Arpita Singh describes the late ’70s as an “experimental” period in her artistic career. This is when her oeuvre took an imperative turn. Till then, painting dream-like sequences filled with motifs that referenced everyday life, Singh decided to shun colour and experiment with black and white. She replaced canvas with the more basic and accessible paper, even drawing on catalogues where the base print became part of her drawings. The depictions too altered, and the Delhi-based artist began to form shapes with lines and dots, engaging in an act of repetition.
“I felt I was facing technical problems with my work, and there were hurdles. So I decided to go back to the basics, experiment with lines and dots repeatedly; it just naturally became abstract. It was like practising handwriting. I did not want to distract myself with colour, and therefore stuck to black and white,” says Singh.
She spent almost a decade in this self-training, with an occasional urge to use colours, when small strokes of orange and yellow began to make appearances and gradually occupied more surface area in her works. It was only in the ’80s that distorted images surfaced once again, and Singh turned to the figurative. “There was a desire to put colours at times and I used them sparingly so that I remain in touch with them. The small lines in different colours appeared to be flags, and gradually as I started associating forms with recognisable things, narratives followed, and then the move back to figurative,” says Singh, 80.
Seated at her Nizammudin home in Delhi, she seems both excited and anxious about the showcase of the “experimental” works that is currently on at Talwar Gallery in New York. Titled “Tying Down Time”, the exhibition comprises more than 30 works she created between 1973 and 1982. “I thought I had lost all of them. We stayed on the ground floor and there used to be a lot of waterlogging. All these works were in boxes that had got completely wet in rain. Paramjit (husband, artist) had dried them and kept them carefully. I am very happy with the manner in which these have been displayed,” says Singh.
The previous exhibitions of her black-and-white works, she recalls, were in the late ’70s at Dhoomimal Art Gallery in Delhi and Pundole in Mumbai.Being shared publicly for the first time, the set of works in the current exhibition are in diverse mediums — ink, pencil, charcoal, watercolour, pastels and poster colours. The abstract forms too extend from bold strokes to delicate lines. There are evident references to textural patterns, possibly an outcome of her stint as textile designer at the Weaver’s Service Centre, part of the Handloom Board of India, in the ’60s.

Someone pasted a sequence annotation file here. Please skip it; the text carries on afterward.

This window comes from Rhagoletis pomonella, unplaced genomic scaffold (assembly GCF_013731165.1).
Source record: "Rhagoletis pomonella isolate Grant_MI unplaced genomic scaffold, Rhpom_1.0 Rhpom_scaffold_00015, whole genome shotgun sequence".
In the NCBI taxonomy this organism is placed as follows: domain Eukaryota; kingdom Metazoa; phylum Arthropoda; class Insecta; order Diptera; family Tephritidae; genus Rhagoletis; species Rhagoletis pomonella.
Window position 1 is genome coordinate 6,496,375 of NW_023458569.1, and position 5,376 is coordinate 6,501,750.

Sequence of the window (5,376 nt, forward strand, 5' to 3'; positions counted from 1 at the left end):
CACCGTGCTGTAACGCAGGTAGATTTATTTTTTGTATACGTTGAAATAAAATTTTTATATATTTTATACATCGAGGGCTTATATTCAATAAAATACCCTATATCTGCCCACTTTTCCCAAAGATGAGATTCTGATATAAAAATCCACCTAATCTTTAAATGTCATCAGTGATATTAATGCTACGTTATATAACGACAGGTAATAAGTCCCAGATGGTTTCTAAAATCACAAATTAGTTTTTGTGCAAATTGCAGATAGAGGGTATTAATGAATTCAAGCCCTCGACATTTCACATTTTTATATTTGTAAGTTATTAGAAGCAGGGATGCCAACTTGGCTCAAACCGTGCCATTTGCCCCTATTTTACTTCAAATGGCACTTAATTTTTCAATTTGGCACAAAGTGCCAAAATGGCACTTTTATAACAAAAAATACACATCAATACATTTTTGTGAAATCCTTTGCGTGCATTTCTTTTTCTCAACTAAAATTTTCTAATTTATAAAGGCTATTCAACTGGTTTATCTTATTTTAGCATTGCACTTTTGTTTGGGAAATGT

“That time was significant and continues to affect my work even now. The broken lines do give a textured affect, for instance Kantha embroidery,” says the art graduate from Delhi Polytechnic. Describing her work at a workshop in Kasauli in Himachal Pradesh in 1975, art critic Ella Dutta had stated: “She covered the surface of the canvas with black paint and then covered the undercoat thickly with white paint. Then she scratched away the white paint revealing the black paint underneath. The markings were primitively lines and dots and the abstract markings looked like some script fallen into oblivion.”
When seen collectively, the works are not just an example of Singh’s own ability to abandon the certain for the more uncertain and challenging, but also of simpler times when commerce was no propeller for the artists. “I just kept working without thinking if the work will sell or not,” says Singh, who still continues to experiment with texture and form. Market still does not matter, not even after she became the top-selling female artist in India, when her painting Wish Dream went under the hammer for Rs 9.6 crore in 2010. Though she has continued with figurative since the ’80s, her subjects and forms have constantly evolved.
The abstract, though, is still intrinsic to her work — whether it is the repetitive strokes in the background of her compositions or the painted garments of her now-famous female figures.